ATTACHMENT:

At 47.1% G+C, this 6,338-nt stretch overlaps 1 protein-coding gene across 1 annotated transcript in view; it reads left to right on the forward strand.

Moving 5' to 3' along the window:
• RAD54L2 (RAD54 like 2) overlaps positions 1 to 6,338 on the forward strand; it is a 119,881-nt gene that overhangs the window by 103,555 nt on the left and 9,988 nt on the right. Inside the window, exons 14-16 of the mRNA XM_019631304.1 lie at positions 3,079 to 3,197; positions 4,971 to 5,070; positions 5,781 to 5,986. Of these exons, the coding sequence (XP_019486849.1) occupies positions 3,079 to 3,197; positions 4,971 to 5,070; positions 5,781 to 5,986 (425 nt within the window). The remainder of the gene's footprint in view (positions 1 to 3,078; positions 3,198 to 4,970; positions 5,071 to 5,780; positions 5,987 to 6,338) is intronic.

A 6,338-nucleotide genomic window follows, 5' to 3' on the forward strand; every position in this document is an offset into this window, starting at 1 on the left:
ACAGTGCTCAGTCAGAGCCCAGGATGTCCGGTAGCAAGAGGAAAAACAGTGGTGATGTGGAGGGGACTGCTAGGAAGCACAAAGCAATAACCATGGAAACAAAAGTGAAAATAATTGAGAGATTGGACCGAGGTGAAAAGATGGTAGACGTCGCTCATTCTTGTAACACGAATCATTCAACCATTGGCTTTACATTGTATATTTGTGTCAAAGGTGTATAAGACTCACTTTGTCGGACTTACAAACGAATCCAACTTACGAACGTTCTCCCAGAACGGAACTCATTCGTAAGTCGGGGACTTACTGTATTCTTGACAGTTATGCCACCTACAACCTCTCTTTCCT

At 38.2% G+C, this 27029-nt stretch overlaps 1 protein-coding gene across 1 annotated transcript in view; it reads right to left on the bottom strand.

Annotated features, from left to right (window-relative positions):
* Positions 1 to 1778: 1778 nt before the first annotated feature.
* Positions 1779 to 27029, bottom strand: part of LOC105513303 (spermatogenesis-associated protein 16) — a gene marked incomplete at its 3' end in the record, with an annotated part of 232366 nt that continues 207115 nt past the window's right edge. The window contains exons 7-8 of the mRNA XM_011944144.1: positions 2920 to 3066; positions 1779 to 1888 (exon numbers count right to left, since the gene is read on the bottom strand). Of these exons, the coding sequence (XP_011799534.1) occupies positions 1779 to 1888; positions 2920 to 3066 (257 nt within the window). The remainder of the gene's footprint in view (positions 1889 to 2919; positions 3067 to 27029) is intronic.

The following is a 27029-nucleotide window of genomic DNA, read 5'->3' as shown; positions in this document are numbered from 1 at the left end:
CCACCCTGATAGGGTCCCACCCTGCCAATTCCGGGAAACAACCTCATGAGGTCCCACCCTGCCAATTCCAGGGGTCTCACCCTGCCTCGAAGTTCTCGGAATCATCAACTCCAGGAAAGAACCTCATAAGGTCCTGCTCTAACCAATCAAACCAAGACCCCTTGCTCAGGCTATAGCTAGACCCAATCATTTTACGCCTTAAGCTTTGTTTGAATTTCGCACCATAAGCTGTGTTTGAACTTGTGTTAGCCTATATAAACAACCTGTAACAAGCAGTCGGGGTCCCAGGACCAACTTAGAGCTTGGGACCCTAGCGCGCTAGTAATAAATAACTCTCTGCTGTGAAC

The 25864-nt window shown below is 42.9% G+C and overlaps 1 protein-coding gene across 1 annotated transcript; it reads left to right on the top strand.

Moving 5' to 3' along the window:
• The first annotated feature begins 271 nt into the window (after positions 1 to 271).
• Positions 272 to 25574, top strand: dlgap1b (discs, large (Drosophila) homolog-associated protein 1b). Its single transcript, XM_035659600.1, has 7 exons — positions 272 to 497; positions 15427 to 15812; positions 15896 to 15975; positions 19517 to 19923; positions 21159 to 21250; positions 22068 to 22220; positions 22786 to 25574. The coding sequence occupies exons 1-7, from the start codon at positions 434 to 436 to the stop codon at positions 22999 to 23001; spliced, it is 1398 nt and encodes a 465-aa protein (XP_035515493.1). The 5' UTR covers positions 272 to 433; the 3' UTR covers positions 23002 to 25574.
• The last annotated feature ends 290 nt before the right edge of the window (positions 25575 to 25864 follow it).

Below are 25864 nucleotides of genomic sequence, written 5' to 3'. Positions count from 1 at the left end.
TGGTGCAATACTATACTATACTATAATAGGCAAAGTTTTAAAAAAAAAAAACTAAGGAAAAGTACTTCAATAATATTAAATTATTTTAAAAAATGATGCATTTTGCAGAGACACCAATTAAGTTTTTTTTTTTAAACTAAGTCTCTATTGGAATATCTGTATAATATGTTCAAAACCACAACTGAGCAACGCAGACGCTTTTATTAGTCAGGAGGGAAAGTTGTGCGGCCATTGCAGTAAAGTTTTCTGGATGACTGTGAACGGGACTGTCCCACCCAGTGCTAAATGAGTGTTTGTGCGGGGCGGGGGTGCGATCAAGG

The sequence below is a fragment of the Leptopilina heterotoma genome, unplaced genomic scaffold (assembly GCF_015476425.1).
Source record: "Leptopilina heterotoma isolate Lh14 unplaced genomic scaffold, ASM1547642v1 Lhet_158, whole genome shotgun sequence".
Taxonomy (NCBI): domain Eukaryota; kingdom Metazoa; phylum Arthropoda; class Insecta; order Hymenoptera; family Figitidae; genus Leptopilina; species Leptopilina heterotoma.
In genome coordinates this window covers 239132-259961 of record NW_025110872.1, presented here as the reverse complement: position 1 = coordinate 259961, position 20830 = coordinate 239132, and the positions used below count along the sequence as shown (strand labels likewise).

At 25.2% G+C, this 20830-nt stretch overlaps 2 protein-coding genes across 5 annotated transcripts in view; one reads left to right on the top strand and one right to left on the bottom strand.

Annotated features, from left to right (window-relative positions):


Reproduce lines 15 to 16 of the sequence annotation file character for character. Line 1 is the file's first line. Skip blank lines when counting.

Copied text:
• Positions 272 to 25574, top strand: dlgap1b (discs, large (Drosophila) homolog-associated protein 1b). Its single transcript, XM_035659600.1, has 7 exons — positions 272 to 497; positions 15427 to 15812; positions 15896 to 15975; positions 19517 to 19923; positions 21159 to 21250; positions 22068 to 22220; positions 22786 to 25574. The coding sequence occupies exons 1-7, from the start codon at positions 434 to 436 to the stop codon at positions 22999 to 23001; spliced, it is 1398 nt and encodes a 465-aa protein (XP_035515493.1). The 5' UTR covers positions 272 to 433; the 3' UTR covers positions 23002 to 25574.
• The last annotated feature ends 290 nt before the right edge of the window (positions 25575 to 25864 follow it).